Sunday, May 10, 2015

Book Review: Out of the Rain by Hollis Shiloh

Out of the Rain

Oliver's life has been hard — but even so he doesn't need the kind of clients who try to corner him and hurt him, possibly kill him. During his escape from such a man, Oliver meets Theo, a bashful scholar who ends up losing his job because of Oliver — and then inviting Oliver home. Not for sex, not as a client, but as a friend, so he can get out of the cold.

Todd's rating:

Wow, this *has* to be the most innocent book about a reformed rent boy that I've ever read.

After 24 y.o. book curator Theo rescues 20 y.o. hustler Oliver from a sadistic john, the dance that these two do around one another? It was delicate and tentative and considerate, but most of all just beautiful to read.

Theo is lonely and shy, always overlooked, but when he meets Oliver, something inside him connects with the broken young man and he wants nothing more than to protect and be near him, while being very careful not to cross any lines and make Oliver feel used or to diminish his self-worth.
"I mean I wish I could get you off the street, tuck you up here safely, and just … protect you. Make sure you're warm and never hungry."
And Oliver is immediately attracted to his introverted, quiet rescuer, desperately hoping to spend more time with Theo, even if Theo might never be comfortable (or confident) enough to be more than his friend -- even though Oliver wants much, much more.
"If you let me stay," said Oliver awkwardly and too quickly, "I'll b-bring my things and put them all in the corner, and I could sleep there, on a blanket, you know. I don't mind sleeping on the floor. It's safe here. I wouldn't have to be out till midnight every n-night. I'd pay rent, as much as I pay there, and I wouldn't be a b-bother or annoy you. I'd keep really quiet and never bring customers home. I'd give you freebies if you want — or never touch you if you'd rather."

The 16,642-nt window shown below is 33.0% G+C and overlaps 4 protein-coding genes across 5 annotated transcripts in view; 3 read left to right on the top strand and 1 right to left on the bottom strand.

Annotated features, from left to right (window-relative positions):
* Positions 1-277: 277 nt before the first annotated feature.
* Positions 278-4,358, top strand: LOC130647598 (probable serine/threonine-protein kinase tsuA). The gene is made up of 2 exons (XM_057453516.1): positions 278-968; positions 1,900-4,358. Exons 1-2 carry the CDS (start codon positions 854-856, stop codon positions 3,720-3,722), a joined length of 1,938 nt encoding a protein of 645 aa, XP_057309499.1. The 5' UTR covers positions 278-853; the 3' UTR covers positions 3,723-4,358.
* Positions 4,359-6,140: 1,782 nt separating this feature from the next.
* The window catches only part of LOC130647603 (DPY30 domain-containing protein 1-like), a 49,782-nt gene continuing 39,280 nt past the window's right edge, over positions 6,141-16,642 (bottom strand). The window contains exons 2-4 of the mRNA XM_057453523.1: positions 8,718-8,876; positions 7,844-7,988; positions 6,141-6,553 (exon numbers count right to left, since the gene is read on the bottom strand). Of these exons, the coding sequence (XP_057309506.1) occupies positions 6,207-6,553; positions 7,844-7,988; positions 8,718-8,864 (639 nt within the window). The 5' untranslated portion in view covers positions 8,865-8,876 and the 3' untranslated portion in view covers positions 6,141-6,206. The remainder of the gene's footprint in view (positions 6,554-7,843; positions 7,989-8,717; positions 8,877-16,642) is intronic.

The book does a lot of telling vs. showing, which normally I find extremely annoying, but, somehow, it actually works in this short novella.

The setting seems also almost historical, of which I'm typically not the biggest fan, but didn't mind at all here. Other than the single mentioning of a telephone, the book could have easily been set a hundred or so years in the past.

Quite shockingly, there is no sex in this book (on-page or off), only a couple of tentative kisses as the story concludes, but the way that the book is written, it more than held my interest and I highly recommend it. I rarely use the word 'lovely,' but this story truly was.

4.25 *adorably-and-quietly-pining* stars for this short, but touching read.

This was my own copy of the book, not provided by the publisher.

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